Edinburgh care crisis: Two year wait for specialist care package

The true scale of the care crisis facing the Capital has been revealed. Picture: Getty
The true scale of the care crisis facing the Capital has been revealed. Picture: Getty
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A woman with dementia was visited at home by 23 different carers in the space of eight weeks, it emerged today as the true scale of the care crisis facing the Capital grew clearer.

The vulnerable woman was repeatedly left with no help to prepare her food or medication because carers would arrive at different times to those scheduled and left without waiting when no one answered the door. The problems began after she started receving support in January.

In a separate, earlier case, another person was forced to wait more than two years for help after being assessed as needing a highly specialist care package. They had been waiting 768 days for the support to be delivered in January last year. It is not clear exactly how long they waited before the help arrived.

The extent of the care failings in Edinburgh began to emerge today after Scotland’s care watchdog issued one of its worst reports ever into the city’s Health and Social Care Partnership. With demand for home care outstripping supply, hundreds of older patients have been left stuck in hospital because care packages are not being arranged.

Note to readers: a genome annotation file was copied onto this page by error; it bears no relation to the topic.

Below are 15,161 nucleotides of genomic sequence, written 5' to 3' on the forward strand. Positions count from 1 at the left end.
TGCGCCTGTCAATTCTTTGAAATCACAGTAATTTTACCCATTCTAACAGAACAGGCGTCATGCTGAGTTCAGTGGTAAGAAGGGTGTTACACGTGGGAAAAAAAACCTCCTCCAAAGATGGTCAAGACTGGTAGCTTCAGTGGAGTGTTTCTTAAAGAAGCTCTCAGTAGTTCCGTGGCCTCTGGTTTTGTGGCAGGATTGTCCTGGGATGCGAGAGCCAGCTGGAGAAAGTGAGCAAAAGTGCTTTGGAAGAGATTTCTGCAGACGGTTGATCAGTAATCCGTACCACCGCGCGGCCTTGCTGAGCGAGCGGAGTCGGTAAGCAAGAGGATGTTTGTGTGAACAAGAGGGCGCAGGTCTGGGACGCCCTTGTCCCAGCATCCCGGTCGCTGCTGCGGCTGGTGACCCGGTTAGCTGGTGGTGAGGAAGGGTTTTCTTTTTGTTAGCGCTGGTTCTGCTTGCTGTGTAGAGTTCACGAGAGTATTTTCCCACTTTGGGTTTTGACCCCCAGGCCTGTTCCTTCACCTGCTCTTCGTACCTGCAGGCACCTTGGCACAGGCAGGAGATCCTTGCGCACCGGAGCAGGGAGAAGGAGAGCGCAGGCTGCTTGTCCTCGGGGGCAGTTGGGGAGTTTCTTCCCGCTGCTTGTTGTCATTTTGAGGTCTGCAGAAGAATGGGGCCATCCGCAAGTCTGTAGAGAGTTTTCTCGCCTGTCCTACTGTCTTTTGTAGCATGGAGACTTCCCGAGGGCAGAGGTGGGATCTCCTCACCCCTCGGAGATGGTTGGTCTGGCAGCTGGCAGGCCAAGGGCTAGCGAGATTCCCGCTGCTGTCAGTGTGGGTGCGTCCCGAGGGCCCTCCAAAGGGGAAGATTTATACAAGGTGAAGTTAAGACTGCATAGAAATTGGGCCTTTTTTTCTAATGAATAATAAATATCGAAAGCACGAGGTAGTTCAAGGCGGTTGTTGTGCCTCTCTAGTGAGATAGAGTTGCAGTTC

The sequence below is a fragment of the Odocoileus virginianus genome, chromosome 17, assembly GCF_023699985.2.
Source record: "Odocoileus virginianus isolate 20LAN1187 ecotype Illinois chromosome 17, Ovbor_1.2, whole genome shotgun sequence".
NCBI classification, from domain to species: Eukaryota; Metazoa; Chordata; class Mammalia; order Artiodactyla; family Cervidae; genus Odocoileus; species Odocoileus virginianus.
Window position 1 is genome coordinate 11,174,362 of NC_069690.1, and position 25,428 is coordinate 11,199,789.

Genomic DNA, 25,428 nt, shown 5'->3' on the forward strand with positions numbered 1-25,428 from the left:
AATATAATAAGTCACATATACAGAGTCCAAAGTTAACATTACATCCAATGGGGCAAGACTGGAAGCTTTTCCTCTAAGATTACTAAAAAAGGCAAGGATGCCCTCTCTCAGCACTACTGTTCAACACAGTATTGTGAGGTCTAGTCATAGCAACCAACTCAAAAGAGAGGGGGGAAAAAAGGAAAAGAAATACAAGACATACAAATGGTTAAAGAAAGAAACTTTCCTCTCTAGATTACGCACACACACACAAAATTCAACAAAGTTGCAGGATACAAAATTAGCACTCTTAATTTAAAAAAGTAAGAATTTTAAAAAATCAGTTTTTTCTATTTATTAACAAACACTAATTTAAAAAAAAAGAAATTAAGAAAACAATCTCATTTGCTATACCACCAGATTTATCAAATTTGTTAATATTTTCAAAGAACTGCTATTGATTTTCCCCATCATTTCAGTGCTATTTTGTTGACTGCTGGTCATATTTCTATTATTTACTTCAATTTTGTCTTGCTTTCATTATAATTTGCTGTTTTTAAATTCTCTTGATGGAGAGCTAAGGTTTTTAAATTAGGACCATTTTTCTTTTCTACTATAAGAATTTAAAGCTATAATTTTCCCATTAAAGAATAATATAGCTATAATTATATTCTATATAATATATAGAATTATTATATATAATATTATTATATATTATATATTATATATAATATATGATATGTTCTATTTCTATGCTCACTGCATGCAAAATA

There are currently 448 people assessed as needing substantial/critical care and still waiting for a provider, with a further 1,495 waiting to receive their initial assessment to access care services, according to figures released under Freedom of Information in February.

The Evening News reported earlier this year how 95 people died in Edinburgh during 2016 while waiting for the council to provide them with a care package.

Alex Cole-Hamilton, Lib Dem MSP for Edinburgh Western, said: “Failures to provide adequate social care support particularly for elderly people leaving hospital can lead to delays in discharge which in the case of one of my constituents lasted 150 nights.

“This has a blockage effect on the whole of the health system which impacts on elective surgery, accident and emergency discharge and waiting times in GP surgeries.

“We need to improve pay and conditions for the social care workforce to ensure there’s adequate capacity and provision so that people who have worked all their lives are offered a measure of dignity and support in their own homes.”

The partnership only took over responsibility for elderly care in the city last spring, tasked with improving the way health and council services work together to tackle issues like bed-blocking.

One council insider said the care delays were a widely-acknowledged problem compounded by a combination of the setting up of the partnership and ever-tightening budgets.

They said: “There’s been a lot of change and upheaval that I think has contributed to us not being able to tackle a lot of the problems in the system. Perhaps across the country we have to take some responsibility for the fact we have allowed social care staff to be pushed towards the bottom of the scale in terms of pay and conditions.

“Considering the responsibility they have and the type of work they do we all need to have a look at ourselves and come to the conclusion that people working in that sector have to be properly rewarded for the work they do.”

The Edinburgh Health and Social Care Partnership (EHSCP) says it has already implemented changes and that waiting times have already started to fall.